The Path Of Punk

The Path Of Punk

As a revolt against the glitz of disco and the corporate glory of the 80s, the studs and spikes of punk found their way into some of fashion’s most renowned collections. But how did punk come so far?

Style can define the times. Mapping the shifting styles of the 20th century allows one to read the mood, politics, and culture of that era – whether it’s through the psychedelic patterns and palette of the 1960s, or the corny conservatism of 80s power dressing. By the 1990s, there was a revival of the punk movement that had defined the 1970s – a style that ebbed and flowed as all do, but, for a time, impacted the art, cinema and fashion of both decades.

Few cities housed the right mix of elements for the revival of punk as London. At 1995, it stood as the capital city of the world, with a punk ethos that had gone global, thanks to Brit icons Vivienne Westwood, Malcolm McLaren and The Sex Pistols. Kurt Cobain and Kate Moss were the king and queen of cool, Thatcherism was over, and teens gorged on a diet of new American sitcoms and Pop-Tarts. Punk was about self-expression, rejecting the status quo, and embracing the alternative. The death of disco and nostalgia for the 70s and 80s paved the path for this rejection of the system. Always capable of reinvention, artists and designers again pushed punk culture to the forefront, with leather jackets hanging in their wardrobes and Nirvana blaring from their bedrooms.


Courtney Love, V Magazine, 2006

At the same time, in the studios, workshops and schools of fashion, the hallmarks of punk began to take hold. The early punk aesthetic, born in the 70s, favoured ripped clothing, found materials, personal embellishments, and, of course, leather. The aggressively DIY nature of the design was a punk hallmark, a rebellion against the glitz of disco and the new waves of pop.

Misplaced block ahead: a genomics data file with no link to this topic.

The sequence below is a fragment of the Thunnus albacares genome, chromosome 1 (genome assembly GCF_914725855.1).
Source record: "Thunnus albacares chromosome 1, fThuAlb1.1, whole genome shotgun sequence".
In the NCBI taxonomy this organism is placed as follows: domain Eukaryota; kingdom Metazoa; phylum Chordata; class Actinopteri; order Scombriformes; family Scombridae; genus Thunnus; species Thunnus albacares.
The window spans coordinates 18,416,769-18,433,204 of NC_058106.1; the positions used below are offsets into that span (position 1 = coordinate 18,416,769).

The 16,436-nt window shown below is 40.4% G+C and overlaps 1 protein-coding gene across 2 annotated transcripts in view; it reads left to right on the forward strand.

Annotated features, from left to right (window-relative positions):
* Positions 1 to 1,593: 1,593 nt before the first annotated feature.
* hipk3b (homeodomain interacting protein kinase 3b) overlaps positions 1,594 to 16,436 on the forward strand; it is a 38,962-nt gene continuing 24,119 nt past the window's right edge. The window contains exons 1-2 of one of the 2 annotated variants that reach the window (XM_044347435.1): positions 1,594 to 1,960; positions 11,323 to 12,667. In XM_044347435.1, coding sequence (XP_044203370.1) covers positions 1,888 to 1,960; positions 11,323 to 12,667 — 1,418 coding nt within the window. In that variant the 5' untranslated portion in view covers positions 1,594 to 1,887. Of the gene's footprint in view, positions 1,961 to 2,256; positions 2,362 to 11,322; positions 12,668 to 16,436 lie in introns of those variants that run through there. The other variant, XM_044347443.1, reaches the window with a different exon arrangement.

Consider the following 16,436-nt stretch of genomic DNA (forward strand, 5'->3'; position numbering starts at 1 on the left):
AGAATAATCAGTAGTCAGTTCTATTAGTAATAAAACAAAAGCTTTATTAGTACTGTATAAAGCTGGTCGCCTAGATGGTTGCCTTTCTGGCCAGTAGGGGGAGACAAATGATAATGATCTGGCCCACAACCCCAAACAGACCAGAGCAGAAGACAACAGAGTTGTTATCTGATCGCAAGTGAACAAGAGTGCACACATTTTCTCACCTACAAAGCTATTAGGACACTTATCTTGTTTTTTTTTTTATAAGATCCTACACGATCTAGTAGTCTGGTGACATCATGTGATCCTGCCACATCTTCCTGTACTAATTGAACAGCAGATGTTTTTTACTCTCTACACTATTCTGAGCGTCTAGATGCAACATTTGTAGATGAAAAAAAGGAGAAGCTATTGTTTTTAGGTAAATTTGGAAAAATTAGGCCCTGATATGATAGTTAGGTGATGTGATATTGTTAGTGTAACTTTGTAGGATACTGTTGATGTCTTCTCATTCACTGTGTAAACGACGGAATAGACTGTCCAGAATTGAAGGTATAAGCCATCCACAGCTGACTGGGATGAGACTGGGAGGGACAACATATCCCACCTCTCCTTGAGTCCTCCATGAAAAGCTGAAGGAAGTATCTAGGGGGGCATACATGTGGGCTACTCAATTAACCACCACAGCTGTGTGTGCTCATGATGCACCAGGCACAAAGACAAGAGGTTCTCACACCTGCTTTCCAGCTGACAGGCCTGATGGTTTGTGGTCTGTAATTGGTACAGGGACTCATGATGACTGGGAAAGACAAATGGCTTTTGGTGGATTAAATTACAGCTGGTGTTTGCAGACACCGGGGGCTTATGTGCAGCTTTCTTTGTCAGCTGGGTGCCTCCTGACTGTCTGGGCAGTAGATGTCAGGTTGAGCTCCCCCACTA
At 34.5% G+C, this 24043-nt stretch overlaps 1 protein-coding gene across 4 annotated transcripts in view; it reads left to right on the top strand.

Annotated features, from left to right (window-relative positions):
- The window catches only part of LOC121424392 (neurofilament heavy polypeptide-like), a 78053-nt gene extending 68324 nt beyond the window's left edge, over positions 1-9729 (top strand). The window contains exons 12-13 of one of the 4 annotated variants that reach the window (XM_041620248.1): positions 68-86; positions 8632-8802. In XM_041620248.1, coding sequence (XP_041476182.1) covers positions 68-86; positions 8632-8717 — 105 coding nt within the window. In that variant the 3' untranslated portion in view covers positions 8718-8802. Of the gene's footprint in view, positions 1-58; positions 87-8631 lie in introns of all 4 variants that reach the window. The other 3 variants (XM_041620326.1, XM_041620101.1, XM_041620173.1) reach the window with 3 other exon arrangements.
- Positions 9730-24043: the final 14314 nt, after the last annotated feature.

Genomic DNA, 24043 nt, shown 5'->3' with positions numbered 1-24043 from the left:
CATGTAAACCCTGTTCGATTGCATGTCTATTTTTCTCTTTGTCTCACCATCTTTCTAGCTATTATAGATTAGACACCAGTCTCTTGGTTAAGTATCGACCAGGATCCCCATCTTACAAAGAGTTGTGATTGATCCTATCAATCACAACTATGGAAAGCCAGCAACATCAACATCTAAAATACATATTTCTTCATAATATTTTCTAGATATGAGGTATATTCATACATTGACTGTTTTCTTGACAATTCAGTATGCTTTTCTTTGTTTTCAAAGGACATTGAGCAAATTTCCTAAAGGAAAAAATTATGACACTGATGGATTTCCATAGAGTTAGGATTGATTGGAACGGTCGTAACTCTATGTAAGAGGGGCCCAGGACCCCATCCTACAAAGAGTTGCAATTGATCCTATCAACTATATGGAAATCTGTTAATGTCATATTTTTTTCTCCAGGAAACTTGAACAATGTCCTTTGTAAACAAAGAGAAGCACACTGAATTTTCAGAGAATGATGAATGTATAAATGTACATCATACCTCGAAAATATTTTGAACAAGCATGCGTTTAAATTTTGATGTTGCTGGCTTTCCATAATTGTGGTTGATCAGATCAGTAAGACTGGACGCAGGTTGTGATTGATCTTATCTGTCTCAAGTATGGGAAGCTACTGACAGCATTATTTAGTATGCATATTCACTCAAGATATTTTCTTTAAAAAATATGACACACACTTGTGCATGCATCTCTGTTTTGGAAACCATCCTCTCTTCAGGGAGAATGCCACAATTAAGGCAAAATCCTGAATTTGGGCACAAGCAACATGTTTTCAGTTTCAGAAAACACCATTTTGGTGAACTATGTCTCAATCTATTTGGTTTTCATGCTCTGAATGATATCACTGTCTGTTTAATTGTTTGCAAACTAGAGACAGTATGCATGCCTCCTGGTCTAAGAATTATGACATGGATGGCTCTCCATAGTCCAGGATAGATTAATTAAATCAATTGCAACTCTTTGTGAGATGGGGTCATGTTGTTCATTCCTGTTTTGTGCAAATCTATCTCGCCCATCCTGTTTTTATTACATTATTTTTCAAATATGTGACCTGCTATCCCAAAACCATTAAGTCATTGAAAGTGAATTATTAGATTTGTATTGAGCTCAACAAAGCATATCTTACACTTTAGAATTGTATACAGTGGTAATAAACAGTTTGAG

These studs and spikes eventually found their way into the collections of Balenciaga, Viktor & Rolf and Dolce & Gabbana, allowing artists to add personal flourish to a movement favouring exactly that. The anarchic style and room for improvisation was welcomed most openly by Alexander McQueen, whose graffiti-influenced shows and DIY aesthetic both appalled and entranced the fashion elite. Westwood went so far as to use 17th and 18th century cloth-cutting principles, and juxtaposing this with an S&M style. Punk also encouraged gender fluidity, something that was explored in Jean Paul Gaultier’s 90s collections. The punk aesthetic had been viewed as the enemy of fashion, and was now filtering into its biggest fashion houses.


Alexander McQueen, Dinos Chapman and Jake Chapman, British Vogue, 1999

The deliberate ugliness of punk marked a changing tide for couture, as mohawks replaced ponytails, studs supplanted diamonds, and Kate Moss dined with punk rockers for US Vogue. Punk spirit didn’t simply diffuse through the fashion industry – riot grrrl, the underground feminist hardcore punk movement began to take root too, countering consumerism. Even pop music felt the punch of punk, with Offspring and Green Day fusing the two styles. Such is the nature of punk’s history – from obscurity to sensation, it’s allowed the arts to raise a middle finger to the norm.

As with all style, punk has progressed – Vivienne Westwood, long credited with being at the forefront of punk fashion, stood by her son recently as he declared punk to be dead. That it progressed from the garage bands of the 70s into the mainstream of fashion in the 90s is testament to the strength of the aesthetic, and of the artists who kept it alive. Today, the spirit of punk is still felt in popular culture – Pussy Riot and Girl with the Dragon Tattoo are perfect examples. Whether it’s McQueen stitching safety pins to his jackets, or Mario taking punks into the house of Vogue, they embrace the punk style – and have kept it alive for us to enjoy.


Kate Moss, The Face, 1996